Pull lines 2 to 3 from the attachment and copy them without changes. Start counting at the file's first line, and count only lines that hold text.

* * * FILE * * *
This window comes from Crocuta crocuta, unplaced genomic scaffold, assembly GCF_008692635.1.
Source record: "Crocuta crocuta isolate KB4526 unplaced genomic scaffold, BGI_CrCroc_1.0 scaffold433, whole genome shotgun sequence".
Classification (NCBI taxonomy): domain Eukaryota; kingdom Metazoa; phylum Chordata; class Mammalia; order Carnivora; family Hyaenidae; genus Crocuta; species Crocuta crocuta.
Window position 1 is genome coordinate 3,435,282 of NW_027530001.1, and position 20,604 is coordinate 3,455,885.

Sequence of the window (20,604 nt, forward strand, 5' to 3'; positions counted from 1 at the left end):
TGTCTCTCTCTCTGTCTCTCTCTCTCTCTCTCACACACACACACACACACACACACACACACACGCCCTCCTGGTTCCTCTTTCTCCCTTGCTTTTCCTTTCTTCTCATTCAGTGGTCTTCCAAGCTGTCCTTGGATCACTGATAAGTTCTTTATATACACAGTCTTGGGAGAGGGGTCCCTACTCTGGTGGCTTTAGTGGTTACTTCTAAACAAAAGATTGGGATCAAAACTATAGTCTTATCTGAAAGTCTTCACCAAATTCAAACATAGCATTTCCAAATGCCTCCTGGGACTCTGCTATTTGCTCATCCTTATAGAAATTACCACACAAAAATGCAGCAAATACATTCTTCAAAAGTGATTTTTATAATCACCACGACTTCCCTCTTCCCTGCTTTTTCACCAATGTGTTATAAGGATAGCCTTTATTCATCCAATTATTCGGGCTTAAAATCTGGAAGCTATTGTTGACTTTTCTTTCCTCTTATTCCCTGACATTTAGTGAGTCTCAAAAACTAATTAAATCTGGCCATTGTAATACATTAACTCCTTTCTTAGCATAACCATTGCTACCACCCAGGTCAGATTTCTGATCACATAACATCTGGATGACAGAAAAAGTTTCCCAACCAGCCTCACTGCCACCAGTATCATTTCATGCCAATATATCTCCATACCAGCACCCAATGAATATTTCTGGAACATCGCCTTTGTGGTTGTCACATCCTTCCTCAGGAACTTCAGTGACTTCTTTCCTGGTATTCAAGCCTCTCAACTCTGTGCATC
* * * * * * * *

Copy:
Source record: "Crocuta crocuta isolate KB4526 unplaced genomic scaffold, BGI_CrCroc_1.0 scaffold433, whole genome shotgun sequence".
Classification (NCBI taxonomy): domain Eukaryota; kingdom Metazoa; phylum Chordata; class Mammalia; order Carnivora; family Hyaenidae; genus Crocuta; species Crocuta crocuta.